Somerset

Avon and Somerset Police stop and search figures 'double'

  • 24 September 2013
  • From the section Somerset
Police 'stop and search'
About a million stops take place in each year in England and Wales, but only 9% lead to an arrest

The number of people stopped and searched by Avon and Somerset Constabulary has almost doubled in the last five years, the BBC has learned.

The force questioned 12,000 people in 2007 but in 2013 the figure was 23,000.

Chief Superintendent Jon Stratford credited better incident recording and sharper intelligence.

The FOI data coincides with the end of a national six-week consultation into whether "stop and search" powers are being used fairly and appropriately.

'Under recording'

"I think, without a doubt, we have got better at recording when we do stop search someone," Mr Stratford said.

"Back in 2008 we had a paper system, now it's all computerised, and we've spent some time raising awareness amongst our staff of the need to make sure that this very intrusive power is properly recorded."

Mr Stratford admitted there was probably an "element of under-recording on our part" back in 2008 but that had since been improved.

"Also, I think we are probably stop searching more people. We've sharpened our intelligence," he added.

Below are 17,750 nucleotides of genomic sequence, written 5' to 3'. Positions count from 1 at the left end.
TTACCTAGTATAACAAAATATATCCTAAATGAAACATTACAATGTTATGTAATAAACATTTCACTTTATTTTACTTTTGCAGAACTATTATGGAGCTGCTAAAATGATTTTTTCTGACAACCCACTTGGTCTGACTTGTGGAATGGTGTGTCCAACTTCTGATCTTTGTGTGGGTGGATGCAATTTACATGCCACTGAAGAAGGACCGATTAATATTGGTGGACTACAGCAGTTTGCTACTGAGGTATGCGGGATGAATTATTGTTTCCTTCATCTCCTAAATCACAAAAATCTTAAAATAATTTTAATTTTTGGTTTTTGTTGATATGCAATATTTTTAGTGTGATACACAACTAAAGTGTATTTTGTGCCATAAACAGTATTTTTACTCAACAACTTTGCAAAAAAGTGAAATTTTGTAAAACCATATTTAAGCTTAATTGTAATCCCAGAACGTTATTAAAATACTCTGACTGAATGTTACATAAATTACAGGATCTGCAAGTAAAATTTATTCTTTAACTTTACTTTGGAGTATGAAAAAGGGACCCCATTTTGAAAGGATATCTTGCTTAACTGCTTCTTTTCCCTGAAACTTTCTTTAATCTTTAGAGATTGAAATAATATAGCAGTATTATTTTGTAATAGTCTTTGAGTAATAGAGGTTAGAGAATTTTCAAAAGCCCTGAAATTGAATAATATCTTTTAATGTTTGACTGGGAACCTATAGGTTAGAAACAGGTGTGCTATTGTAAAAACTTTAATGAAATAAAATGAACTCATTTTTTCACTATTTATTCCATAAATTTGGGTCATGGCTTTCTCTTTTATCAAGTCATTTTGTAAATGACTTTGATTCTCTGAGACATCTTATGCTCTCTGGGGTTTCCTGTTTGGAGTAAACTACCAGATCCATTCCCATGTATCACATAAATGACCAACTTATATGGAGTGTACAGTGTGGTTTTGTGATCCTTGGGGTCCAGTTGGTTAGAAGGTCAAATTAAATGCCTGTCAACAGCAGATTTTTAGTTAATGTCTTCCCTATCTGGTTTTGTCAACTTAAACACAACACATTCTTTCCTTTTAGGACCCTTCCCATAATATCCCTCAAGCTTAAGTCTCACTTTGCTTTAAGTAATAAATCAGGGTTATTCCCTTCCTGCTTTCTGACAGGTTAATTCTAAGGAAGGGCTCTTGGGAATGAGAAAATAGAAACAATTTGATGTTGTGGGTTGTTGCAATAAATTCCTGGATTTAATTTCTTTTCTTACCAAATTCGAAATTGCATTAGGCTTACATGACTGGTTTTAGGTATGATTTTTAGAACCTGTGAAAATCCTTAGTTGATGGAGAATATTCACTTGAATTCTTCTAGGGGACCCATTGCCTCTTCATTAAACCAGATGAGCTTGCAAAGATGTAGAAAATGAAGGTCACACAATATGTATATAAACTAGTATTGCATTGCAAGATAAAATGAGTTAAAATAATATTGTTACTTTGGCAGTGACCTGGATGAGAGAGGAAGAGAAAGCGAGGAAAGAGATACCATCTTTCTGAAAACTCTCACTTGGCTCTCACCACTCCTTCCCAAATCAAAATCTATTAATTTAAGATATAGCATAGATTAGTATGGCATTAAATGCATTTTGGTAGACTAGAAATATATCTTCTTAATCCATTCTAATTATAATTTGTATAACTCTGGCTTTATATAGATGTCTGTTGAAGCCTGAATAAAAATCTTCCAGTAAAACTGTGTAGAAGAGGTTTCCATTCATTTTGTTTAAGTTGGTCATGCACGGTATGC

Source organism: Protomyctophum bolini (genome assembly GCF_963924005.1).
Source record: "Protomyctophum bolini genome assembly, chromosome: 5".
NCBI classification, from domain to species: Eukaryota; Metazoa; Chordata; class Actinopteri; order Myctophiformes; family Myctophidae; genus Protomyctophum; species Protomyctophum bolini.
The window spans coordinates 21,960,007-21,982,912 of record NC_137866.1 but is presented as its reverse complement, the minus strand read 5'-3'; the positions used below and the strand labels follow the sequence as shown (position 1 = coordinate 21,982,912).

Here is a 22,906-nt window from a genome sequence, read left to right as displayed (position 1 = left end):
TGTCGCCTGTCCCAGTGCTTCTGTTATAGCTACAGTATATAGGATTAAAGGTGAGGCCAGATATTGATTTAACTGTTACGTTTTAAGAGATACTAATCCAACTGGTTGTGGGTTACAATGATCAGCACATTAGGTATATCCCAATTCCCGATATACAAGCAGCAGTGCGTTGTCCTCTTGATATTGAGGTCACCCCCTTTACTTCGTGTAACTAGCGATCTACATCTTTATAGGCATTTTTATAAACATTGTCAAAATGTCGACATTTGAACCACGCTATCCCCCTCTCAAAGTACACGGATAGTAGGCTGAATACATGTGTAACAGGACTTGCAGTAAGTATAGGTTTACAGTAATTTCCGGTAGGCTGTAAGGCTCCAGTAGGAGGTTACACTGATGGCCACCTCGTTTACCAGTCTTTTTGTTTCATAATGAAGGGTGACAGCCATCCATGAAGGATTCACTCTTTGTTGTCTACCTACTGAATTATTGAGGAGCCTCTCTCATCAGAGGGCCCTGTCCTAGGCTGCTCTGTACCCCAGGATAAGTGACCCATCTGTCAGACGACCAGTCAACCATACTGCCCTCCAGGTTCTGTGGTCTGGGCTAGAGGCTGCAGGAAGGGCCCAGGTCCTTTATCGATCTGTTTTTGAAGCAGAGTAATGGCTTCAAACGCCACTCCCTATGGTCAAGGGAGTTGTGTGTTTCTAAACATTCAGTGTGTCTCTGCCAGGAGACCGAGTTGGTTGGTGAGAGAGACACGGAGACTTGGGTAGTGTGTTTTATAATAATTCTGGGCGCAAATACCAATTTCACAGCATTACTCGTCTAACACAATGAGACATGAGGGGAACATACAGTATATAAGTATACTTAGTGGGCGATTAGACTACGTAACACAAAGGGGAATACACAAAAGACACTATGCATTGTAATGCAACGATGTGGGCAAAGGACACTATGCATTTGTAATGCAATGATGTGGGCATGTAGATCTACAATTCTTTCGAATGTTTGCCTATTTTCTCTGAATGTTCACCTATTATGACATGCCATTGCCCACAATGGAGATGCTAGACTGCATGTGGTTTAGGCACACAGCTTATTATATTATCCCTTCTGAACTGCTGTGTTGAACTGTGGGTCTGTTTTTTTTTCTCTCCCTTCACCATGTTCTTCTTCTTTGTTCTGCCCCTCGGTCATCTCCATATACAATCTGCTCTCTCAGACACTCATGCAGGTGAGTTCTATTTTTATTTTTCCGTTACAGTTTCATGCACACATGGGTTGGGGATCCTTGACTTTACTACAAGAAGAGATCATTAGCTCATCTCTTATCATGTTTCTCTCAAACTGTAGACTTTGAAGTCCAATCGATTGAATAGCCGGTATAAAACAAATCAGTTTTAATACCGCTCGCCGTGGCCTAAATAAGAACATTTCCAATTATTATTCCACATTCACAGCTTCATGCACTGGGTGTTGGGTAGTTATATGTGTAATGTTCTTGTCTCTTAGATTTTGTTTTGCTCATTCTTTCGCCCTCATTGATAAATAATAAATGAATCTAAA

"We have a much better handle on where the crime is being committed and who is committing it. We have a very offender-led approach.

"By deploying the officers into these areas, we are able to stop [and] search people and catch criminals in the act."

A million stops

He added that all officers needed to have "reasonable grounds to suspect" someone of involvement in criminal activity before they could be stopped and searched.

It was that kind of approach, he added, that had led to a drop in crime of a third across the force area since 2008.

The Freedom of Information (FOI) request figures from Avon and Somerset Police found that 90% of those stopped were male - of those, 10% were black and 90% white.

In 2007, nearly 4,000 white people and 366 black people were stopped in the 19 to 24-year-old age bracket.

The pattern is the same when looking at the under 18s and over 75s in that year.

In 2012, 7,500 white people were questioned in the 19 to 24-year-old age group, compared to 719 black people.

In July, Home Secretary Theresa May said it was "time to get stop and search right.''

About a million stops take place in each year, but only 9% lead to an arrest.

Source: Avon and Somerset Constabulary

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